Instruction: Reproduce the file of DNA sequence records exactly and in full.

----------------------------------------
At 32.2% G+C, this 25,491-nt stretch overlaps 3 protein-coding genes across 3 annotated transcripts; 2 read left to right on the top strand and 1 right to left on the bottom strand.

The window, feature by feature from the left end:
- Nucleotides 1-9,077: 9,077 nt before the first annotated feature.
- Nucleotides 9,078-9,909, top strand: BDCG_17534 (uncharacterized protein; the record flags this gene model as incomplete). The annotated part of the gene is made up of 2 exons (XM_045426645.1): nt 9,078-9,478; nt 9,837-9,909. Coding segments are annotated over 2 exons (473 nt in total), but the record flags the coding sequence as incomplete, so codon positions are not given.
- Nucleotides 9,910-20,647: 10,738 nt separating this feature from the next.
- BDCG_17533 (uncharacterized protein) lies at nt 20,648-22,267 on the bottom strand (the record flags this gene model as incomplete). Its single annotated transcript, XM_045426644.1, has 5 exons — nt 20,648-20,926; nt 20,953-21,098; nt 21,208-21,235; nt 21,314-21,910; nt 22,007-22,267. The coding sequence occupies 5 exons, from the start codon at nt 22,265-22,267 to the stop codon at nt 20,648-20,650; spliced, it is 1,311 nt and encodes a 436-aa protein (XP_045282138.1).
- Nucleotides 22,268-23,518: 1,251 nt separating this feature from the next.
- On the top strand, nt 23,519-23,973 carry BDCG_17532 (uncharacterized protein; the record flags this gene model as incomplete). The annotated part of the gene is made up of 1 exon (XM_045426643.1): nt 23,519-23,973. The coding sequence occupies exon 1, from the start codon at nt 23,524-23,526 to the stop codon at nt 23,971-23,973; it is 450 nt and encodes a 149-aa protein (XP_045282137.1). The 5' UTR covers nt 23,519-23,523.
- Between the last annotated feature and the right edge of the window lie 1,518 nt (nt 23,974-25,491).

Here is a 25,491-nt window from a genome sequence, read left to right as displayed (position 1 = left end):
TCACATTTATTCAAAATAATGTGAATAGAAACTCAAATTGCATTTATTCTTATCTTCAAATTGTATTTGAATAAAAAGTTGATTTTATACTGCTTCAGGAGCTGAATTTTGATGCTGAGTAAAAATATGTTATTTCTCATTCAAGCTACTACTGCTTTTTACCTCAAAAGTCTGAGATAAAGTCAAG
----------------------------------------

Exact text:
At 32.2% G+C, this 25,491-nt stretch overlaps 3 protein-coding genes across 3 annotated transcripts; 2 read left to right on the top strand and 1 right to left on the bottom strand.

The window, feature by feature from the left end:
- Nucleotides 1-9,077: 9,077 nt before the first annotated feature.
- Nucleotides 9,078-9,909, top strand: BDCG_17534 (uncharacterized protein; the record flags this gene model as incomplete). The annotated part of the gene is made up of 2 exons (XM_045426645.1): nt 9,078-9,478; nt 9,837-9,909. Coding segments are annotated over 2 exons (473 nt in total), but the record flags the coding sequence as incomplete, so codon positions are not given.
- Nucleotides 9,910-20,647: 10,738 nt separating this feature from the next.
- BDCG_17533 (uncharacterized protein) lies at nt 20,648-22,267 on the bottom strand (the record flags this gene model as incomplete). Its single annotated transcript, XM_045426644.1, has 5 exons — nt 20,648-20,926; nt 20,953-21,098; nt 21,208-21,235; nt 21,314-21,910; nt 22,007-22,267. The coding sequence occupies 5 exons, from the start codon at nt 22,265-22,267 to the stop codon at nt 20,648-20,650; spliced, it is 1,311 nt and encodes a 436-aa protein (XP_045282138.1).
- Nucleotides 22,268-23,518: 1,251 nt separating this feature from the next.
- On the top strand, nt 23,519-23,973 carry BDCG_17532 (uncharacterized protein; the record flags this gene model as incomplete). The annotated part of the gene is made up of 1 exon (XM_045426643.1): nt 23,519-23,973. The coding sequence occupies exon 1, from the start codon at nt 23,524-23,526 to the stop codon at nt 23,971-23,973; it is 450 nt and encodes a 149-aa protein (XP_045282137.1). The 5' UTR covers nt 23,519-23,523.
- Between the last annotated feature and the right edge of the window lie 1,518 nt (nt 23,974-25,491).

Here is a 25,491-nt window from a genome sequence, read left to right as displayed (position 1 = left end):
TCACATTTATTCAAAATAATGTGAATAGAAACTCAAATTGCATTTATTCTTATCTTCAAATTGTATTTGAATAAAAAGTTGATTTTATACTGCTTCAGGAGCTGAATTTTGATGCTGAGTAAAAATATGTTATTTCTCATTCAAGCTACTACTGCTTTTTACCTCAAAAGTCTGAGATAAAGTCAAG